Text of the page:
An eye for an eye? Why we're just not tough enough on the ignorant masses missing NHS appointments
If the punishment for failing to turn up for a GP appointment was to have your corneas removed, the '˜no-show' issue plaguing the NHS would be solved in an instant.
Drastic, yes, but when common courtesy fails to hit home, tougher action is needed.
In Sunderland alone, 38,000 appointments have been missed in just one year. The cost to the NHS is an eye-watering £1.14million. And all for the want of a phone call.
Across the UK, missed appointment cost the NHS - which, in case you weren’t aware, is funded by us the taxpayers - a shameful £1billion a year.
In practical terms, that cash, according to the chief nursing officer for England, could have funded 250,000 hip replacements or a million more cataract ops.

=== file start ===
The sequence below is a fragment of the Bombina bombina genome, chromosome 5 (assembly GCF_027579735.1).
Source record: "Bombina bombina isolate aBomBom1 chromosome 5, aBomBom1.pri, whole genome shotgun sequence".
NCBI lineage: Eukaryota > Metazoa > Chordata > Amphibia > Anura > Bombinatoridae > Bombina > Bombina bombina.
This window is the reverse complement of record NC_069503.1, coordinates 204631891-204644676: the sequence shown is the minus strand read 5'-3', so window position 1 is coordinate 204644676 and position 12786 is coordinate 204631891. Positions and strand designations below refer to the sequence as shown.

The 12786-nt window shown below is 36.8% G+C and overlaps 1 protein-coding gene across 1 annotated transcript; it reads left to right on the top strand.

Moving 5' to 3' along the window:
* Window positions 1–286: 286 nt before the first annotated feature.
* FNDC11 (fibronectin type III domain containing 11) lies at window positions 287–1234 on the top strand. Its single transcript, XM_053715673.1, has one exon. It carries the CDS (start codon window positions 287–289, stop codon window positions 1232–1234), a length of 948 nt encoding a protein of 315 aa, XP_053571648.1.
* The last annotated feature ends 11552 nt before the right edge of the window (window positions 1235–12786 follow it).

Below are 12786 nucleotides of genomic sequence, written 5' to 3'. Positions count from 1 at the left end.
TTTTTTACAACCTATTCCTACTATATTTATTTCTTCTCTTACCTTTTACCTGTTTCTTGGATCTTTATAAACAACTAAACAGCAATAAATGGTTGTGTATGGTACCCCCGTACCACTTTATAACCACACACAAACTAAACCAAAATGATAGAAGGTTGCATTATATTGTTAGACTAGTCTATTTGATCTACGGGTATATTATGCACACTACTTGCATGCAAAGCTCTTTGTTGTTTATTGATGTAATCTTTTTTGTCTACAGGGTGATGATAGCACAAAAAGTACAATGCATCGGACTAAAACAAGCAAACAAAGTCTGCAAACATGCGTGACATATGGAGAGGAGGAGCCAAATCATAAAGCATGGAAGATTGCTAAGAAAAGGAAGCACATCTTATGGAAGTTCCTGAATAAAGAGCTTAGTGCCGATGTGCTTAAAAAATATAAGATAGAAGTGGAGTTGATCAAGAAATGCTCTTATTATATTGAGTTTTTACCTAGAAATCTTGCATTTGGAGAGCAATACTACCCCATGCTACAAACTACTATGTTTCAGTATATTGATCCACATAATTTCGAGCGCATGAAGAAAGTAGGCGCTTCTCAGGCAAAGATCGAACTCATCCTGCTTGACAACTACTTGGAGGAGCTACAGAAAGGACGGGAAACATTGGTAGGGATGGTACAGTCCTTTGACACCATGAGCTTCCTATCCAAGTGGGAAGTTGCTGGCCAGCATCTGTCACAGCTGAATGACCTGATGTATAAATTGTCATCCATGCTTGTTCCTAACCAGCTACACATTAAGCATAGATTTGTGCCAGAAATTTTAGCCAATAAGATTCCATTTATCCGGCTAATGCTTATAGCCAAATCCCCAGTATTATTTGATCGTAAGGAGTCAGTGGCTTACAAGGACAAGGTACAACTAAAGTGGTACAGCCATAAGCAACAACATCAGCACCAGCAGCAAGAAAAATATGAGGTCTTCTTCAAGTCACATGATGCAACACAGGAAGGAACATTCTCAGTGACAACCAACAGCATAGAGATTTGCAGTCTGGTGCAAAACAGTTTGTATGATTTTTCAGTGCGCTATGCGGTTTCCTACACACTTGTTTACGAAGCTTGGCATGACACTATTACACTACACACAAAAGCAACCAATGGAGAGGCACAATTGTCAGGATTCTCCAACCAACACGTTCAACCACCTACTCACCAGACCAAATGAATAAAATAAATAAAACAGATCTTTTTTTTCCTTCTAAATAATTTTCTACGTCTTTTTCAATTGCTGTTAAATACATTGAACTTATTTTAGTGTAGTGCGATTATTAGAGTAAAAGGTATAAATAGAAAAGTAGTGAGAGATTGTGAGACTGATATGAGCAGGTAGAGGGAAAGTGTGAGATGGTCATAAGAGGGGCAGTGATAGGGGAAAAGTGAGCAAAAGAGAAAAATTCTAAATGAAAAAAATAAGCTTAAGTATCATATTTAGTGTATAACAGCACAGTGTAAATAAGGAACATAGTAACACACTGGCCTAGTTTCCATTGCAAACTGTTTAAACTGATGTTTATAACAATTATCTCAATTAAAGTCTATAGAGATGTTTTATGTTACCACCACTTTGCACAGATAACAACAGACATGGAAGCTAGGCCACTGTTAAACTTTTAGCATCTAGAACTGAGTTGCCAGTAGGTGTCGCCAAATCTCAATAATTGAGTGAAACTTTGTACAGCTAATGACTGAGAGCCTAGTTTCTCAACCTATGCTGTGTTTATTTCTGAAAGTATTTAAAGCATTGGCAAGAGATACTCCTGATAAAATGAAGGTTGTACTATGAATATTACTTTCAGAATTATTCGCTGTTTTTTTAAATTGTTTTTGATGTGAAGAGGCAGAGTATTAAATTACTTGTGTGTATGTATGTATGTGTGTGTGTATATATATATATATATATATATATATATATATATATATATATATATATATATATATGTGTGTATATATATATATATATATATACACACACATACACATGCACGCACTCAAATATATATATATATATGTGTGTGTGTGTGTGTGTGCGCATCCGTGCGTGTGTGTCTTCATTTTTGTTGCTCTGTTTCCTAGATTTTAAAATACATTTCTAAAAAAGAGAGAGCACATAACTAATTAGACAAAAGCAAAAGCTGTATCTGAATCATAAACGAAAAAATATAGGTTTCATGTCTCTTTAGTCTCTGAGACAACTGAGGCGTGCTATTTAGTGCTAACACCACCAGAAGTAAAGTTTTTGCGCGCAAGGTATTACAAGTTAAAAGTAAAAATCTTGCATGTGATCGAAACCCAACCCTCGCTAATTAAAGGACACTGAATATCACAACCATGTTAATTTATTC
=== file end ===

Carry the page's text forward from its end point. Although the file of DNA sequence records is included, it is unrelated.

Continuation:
Obviously we’re joking about the cataract removal punishment (our hard-pressed surgeons would struggle to meet demand anyway) but given the cost to the NHS, tougher sanctions are surely needed.
NHS chiefs appear to prefer to take the educational route. They hope making people aware of the cost will spur them into action. Others are calling on people to download an app that reminds patients about appointments.
We’re happy to highlight the scale of the problem and possible solutions, but is it enough? The evidence of history suggests otherwise. There are those in the NHS who believe a financial penalty for failing to turn up (each missed appointment costs about £30), would tackle the problem.
It was an idea hinted at in 2015, but rejected by then-PM David Cameron.
The time is now surely right to reconsider hitting offenders in the pocket.
Or should we keep eye surgeons on standby for more drastic measures?